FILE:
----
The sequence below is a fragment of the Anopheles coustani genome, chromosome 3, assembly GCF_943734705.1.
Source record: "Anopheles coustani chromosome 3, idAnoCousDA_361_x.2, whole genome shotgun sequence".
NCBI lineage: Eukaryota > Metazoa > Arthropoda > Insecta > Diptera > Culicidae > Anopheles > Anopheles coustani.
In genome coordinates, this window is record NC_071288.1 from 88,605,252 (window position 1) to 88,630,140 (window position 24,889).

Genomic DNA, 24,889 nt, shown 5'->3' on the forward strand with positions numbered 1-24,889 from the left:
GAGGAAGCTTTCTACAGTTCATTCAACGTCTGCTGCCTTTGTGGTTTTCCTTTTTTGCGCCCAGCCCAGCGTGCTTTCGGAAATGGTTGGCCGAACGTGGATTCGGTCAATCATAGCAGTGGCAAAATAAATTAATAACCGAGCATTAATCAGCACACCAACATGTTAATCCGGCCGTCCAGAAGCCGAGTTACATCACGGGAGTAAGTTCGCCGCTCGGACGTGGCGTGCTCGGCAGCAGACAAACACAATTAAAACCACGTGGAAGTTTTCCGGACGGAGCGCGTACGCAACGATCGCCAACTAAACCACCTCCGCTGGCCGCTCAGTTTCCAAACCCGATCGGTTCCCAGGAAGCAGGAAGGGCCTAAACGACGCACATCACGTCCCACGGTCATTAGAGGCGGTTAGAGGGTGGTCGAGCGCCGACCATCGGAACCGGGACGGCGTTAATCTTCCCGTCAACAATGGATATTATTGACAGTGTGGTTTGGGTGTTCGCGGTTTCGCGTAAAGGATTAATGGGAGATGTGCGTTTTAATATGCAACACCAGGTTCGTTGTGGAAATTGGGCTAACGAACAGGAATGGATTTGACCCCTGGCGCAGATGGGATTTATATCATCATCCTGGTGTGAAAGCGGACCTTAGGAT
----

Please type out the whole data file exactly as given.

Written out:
The sequence below is a fragment of the Anopheles coustani genome, chromosome 3, assembly GCF_943734705.1.
Source record: "Anopheles coustani chromosome 3, idAnoCousDA_361_x.2, whole genome shotgun sequence".
NCBI lineage: Eukaryota > Metazoa > Arthropoda > Insecta > Diptera > Culicidae > Anopheles > Anopheles coustani.
In genome coordinates, this window is record NC_071288.1 from 88,605,252 (window position 1) to 88,630,140 (window position 24,889).

Genomic DNA, 24,889 nt, shown 5'->3' on the forward strand with positions numbered 1-24,889 from the left:
GAGGAAGCTTTCTACAGTTCATTCAACGTCTGCTGCCTTTGTGGTTTTCCTTTTTTGCGCCCAGCCCAGCGTGCTTTCGGAAATGGTTGGCCGAACGTGGATTCGGTCAATCATAGCAGTGGCAAAATAAATTAATAACCGAGCATTAATCAGCACACCAACATGTTAATCCGGCCGTCCAGAAGCCGAGTTACATCACGGGAGTAAGTTCGCCGCTCGGACGTGGCGTGCTCGGCAGCAGACAAACACAATTAAAACCACGTGGAAGTTTTCCGGACGGAGCGCGTACGCAACGATCGCCAACTAAACCACCTCCGCTGGCCGCTCAGTTTCCAAACCCGATCGGTTCCCAGGAAGCAGGAAGGGCCTAAACGACGCACATCACGTCCCACGGTCATTAGAGGCGGTTAGAGGGTGGTCGAGCGCCGACCATCGGAACCGGGACGGCGTTAATCTTCCCGTCAACAATGGATATTATTGACAGTGTGGTTTGGGTGTTCGCGGTTTCGCGTAAAGGATTAATGGGAGATGTGCGTTTTAATATGCAACACCAGGTTCGTTGTGGAAATTGGGCTAACGAACAGGAATGGATTTGACCCCTGGCGCAGATGGGATTTATATCATCATCCTGGTGTGAAAGCGGACCTTAGGAT